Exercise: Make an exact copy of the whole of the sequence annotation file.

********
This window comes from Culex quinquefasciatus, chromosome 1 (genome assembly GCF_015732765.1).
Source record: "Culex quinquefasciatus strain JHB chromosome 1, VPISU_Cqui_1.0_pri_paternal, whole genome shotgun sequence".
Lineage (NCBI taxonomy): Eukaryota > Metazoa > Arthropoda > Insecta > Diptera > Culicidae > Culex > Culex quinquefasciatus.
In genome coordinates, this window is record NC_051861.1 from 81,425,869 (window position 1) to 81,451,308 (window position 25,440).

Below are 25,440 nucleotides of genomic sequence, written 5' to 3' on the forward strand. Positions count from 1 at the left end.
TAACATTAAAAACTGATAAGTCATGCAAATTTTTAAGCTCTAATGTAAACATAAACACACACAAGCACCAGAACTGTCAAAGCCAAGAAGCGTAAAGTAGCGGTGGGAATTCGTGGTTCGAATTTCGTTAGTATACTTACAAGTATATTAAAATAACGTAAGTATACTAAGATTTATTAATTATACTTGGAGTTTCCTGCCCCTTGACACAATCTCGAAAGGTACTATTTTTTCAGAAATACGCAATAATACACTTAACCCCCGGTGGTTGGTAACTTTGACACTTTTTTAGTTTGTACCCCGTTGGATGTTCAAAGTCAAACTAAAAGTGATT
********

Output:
This window comes from Culex quinquefasciatus, chromosome 1 (genome assembly GCF_015732765.1).
Source record: "Culex quinquefasciatus strain JHB chromosome 1, VPISU_Cqui_1.0_pri_paternal, whole genome shotgun sequence".
Lineage (NCBI taxonomy): Eukaryota > Metazoa > Arthropoda > Insecta > Diptera > Culicidae > Culex > Culex quinquefasciatus.
In genome coordinates, this window is record NC_051861.1 from 81,425,869 (window position 1) to 81,451,308 (window position 25,440).

Below are 25,440 nucleotides of genomic sequence, written 5' to 3' on the forward strand. Positions count from 1 at the left end.
TAACATTAAAAACTGATAAGTCATGCAAATTTTTAAGCTCTAATGTAAACATAAACACACACAAGCACCAGAACTGTCAAAGCCAAGAAGCGTAAAGTAGCGGTGGGAATTCGTGGTTCGAATTTCGTTAGTATACTTACAAGTATATTAAAATAACGTAAGTATACTAAGATTTATTAATTATACTTGGAGTTTCCTGCCCCTTGACACAATCTCGAAAGGTACTATTTTTTCAGAAATACGCAATAATACACTTAACCCCCGGTGGTTGGTAACTTTGACACTTTTTTAGTTTGTACCCCGTTGGATGTTCAAAGTCAAACTAAAAGTGATT